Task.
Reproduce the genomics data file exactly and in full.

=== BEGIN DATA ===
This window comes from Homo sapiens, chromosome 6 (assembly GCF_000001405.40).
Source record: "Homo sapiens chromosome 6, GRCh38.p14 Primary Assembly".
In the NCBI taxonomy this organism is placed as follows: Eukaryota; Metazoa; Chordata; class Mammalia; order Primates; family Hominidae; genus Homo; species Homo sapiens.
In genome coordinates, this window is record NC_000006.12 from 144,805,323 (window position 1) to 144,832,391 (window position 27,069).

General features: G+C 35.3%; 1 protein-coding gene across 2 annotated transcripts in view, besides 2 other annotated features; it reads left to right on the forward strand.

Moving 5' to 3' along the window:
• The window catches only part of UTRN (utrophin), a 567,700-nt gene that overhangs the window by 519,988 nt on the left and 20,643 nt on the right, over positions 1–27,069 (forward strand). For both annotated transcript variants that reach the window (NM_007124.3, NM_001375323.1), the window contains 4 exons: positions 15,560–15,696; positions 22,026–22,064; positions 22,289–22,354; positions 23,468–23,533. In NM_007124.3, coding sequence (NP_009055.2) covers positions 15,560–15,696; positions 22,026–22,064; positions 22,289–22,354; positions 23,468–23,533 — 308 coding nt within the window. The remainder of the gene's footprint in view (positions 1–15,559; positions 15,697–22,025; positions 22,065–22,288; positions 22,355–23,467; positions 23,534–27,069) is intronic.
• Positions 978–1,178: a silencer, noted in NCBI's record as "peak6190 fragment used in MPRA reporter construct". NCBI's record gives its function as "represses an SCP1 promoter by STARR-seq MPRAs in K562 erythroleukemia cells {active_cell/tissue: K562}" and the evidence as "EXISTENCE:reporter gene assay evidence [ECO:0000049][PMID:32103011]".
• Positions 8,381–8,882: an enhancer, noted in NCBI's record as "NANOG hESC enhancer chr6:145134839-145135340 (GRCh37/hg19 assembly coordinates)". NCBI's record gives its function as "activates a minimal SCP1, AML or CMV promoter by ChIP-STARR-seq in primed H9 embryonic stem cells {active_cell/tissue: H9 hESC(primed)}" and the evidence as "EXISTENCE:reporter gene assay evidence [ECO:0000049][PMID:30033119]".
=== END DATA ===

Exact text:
This window comes from Homo sapiens, chromosome 6 (assembly GCF_000001405.40).
Source record: "Homo sapiens chromosome 6, GRCh38.p14 Primary Assembly".
In the NCBI taxonomy this organism is placed as follows: Eukaryota; Metazoa; Chordata; class Mammalia; order Primates; family Hominidae; genus Homo; species Homo sapiens.
In genome coordinates, this window is record NC_000006.12 from 144,805,323 (window position 1) to 144,832,391 (window position 27,069).

General features: G+C 35.3%; 1 protein-coding gene across 2 annotated transcripts in view, besides 2 other annotated features; it reads left to right on the forward strand.

Moving 5' to 3' along the window:
• The window catches only part of UTRN (utrophin), a 567,700-nt gene that overhangs the window by 519,988 nt on the left and 20,643 nt on the right, over positions 1–27,069 (forward strand). For both annotated transcript variants that reach the window (NM_007124.3, NM_001375323.1), the window contains 4 exons: positions 15,560–15,696; positions 22,026–22,064; positions 22,289–22,354; positions 23,468–23,533. In NM_007124.3, coding sequence (NP_009055.2) covers positions 15,560–15,696; positions 22,026–22,064; positions 22,289–22,354; positions 23,468–23,533 — 308 coding nt within the window. The remainder of the gene's footprint in view (positions 1–15,559; positions 15,697–22,025; positions 22,065–22,288; positions 22,355–23,467; positions 23,534–27,069) is intronic.
• Positions 978–1,178: a silencer, noted in NCBI's record as "peak6190 fragment used in MPRA reporter construct". NCBI's record gives its function as "represses an SCP1 promoter by STARR-seq MPRAs in K562 erythroleukemia cells {active_cell/tissue: K562}" and the evidence as "EXISTENCE:reporter gene assay evidence [ECO:0000049][PMID:32103011]".
• Positions 8,381–8,882: an enhancer, noted in NCBI's record as "NANOG hESC enhancer chr6:145134839-145135340 (GRCh37/hg19 assembly coordinates)". NCBI's record gives its function as "activates a minimal SCP1, AML or CMV promoter by ChIP-STARR-seq in primed H9 embryonic stem cells {active_cell/tissue: H9 hESC(primed)}" and the evidence as "EXISTENCE:reporter gene assay evidence [ECO:0000049][PMID:30033119]".